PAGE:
'Fiscal cliff': Finger-pointing furiously, Congress slouches toward deadline
Speaker Boehner, who called the House back into session Sunday evening, said Thursday it was up to the Senate to act, while majority leader Reid spoke on the Senate floor of a 'dysfunctional' GOP caucus.
In a last bid to avert the "fiscal cliff," House Speaker John Boehner (R) of Ohio is calling the House back into session for votes on Sunday evening, but without a sign from either side of the aisle of a new offer that might make a breakthrough possible before the Jan. 1 deadline.
Instead, the leadership of both houses of Congress engaged in a flurry of finger-pointing Thursday, with each saying the other was to blame for the likelihood of the deadline being missed to avoid the fiscal cliff of tax hikes and spending cuts.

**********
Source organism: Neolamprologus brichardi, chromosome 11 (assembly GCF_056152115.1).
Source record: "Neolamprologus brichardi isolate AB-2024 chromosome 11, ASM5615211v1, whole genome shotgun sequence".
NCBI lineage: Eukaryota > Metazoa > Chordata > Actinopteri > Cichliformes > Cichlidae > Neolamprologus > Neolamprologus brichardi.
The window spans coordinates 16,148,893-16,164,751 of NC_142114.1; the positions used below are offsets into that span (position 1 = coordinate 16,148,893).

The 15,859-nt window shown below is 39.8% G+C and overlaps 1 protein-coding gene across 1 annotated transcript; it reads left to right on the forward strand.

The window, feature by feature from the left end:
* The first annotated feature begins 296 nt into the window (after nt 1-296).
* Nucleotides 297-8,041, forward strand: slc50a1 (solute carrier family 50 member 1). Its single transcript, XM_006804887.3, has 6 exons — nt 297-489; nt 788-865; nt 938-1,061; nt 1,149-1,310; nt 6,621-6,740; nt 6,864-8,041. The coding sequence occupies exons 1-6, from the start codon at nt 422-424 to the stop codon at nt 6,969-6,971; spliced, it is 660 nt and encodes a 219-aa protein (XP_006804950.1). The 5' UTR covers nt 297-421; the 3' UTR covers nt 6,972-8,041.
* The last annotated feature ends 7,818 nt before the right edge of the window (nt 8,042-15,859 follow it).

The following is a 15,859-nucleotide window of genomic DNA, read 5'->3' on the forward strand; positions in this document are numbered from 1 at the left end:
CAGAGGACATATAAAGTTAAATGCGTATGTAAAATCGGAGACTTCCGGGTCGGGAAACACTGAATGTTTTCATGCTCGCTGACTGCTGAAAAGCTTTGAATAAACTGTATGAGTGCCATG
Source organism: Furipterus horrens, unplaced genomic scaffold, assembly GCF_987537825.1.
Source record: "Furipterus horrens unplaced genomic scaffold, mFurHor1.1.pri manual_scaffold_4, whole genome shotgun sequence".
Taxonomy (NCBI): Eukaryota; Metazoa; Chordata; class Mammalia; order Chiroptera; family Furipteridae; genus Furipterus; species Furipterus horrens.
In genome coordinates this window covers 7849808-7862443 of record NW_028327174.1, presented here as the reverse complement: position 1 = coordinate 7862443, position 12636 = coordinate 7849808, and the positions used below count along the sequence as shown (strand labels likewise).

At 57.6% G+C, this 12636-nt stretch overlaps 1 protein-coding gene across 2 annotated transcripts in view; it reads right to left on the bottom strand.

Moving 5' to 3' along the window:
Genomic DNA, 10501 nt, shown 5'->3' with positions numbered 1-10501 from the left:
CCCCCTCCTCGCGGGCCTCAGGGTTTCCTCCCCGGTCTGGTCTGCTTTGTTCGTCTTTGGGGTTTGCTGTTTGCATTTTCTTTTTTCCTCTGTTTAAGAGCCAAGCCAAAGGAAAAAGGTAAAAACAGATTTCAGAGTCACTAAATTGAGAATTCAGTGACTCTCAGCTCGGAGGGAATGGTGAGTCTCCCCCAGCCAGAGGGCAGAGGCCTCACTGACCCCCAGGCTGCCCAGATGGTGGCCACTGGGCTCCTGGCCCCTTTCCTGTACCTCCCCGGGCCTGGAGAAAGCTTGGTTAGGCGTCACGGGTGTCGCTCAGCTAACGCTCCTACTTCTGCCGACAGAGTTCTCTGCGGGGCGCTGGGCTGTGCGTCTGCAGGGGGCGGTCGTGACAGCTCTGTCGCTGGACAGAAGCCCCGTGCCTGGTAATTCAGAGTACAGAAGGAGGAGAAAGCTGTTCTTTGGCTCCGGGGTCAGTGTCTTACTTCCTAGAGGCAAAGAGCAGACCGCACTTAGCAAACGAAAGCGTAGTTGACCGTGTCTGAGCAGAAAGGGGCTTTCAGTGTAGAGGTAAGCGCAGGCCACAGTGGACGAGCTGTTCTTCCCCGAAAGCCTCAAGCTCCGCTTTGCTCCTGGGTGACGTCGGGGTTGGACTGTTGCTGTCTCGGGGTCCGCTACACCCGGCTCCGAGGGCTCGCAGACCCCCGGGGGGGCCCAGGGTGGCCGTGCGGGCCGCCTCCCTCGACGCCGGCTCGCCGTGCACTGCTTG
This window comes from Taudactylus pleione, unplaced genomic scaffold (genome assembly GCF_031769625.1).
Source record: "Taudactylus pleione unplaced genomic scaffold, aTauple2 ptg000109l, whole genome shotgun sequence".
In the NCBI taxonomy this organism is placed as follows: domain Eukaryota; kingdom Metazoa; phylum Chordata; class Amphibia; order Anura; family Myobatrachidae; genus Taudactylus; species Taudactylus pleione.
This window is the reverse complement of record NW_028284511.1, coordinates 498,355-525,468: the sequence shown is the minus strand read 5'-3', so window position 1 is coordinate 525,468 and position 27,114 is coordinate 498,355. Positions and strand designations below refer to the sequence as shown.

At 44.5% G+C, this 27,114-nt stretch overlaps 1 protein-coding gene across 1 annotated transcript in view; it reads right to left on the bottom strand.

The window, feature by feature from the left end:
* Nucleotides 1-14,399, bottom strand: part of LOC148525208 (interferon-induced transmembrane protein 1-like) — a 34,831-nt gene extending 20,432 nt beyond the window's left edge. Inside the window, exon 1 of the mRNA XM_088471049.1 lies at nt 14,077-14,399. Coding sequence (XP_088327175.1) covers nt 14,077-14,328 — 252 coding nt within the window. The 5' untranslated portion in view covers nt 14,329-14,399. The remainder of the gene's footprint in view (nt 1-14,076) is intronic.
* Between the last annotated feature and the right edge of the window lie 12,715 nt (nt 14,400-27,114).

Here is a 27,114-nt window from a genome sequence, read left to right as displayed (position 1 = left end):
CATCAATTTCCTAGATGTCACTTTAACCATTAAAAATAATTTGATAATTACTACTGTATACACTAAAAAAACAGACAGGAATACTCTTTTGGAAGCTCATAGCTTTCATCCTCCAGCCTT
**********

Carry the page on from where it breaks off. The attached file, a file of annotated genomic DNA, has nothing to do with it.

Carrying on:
It's all up to the Senate, Mr. Boehner told House Republicans in a conference call in the afternoon, in a reprise of his comments after failing to get necessary party support last week for his own "Plan B" fallback maneuver while negotiating with President Obama. The House acted back in August to stop all the tax-rate increases and replace mandated spending cuts, or the sequester, with "responsible spending cuts," he reiterated. "These bills await action by the Senate."
"Once this has occurred, the House will then consider whether to accept the bills as amended, or to send them back to the Senate with additional amendments," he added. "The House will take this action on whatever the Senate can pass – but the Senate must act."
Meanwhile, Senate majority leader Harry Reid, who had called the Senate back into session on Thursday, blasted Boehner and a "dysfunctional Republican caucus" for the deadlock.
“It’s obvious what’s going on. He’s waiting until Jan. 3 to get reelected to speaker, because he has so many people over there that won’t follow what he wants,” he said in a floor speech opening the Senate.
The way to avert the fiscal cliff is for the House to pass a bill that extends the Bush tax cuts for all but those families earning more than $250,000 in income, he added. The bill passed the Senate last July with no Republican votes.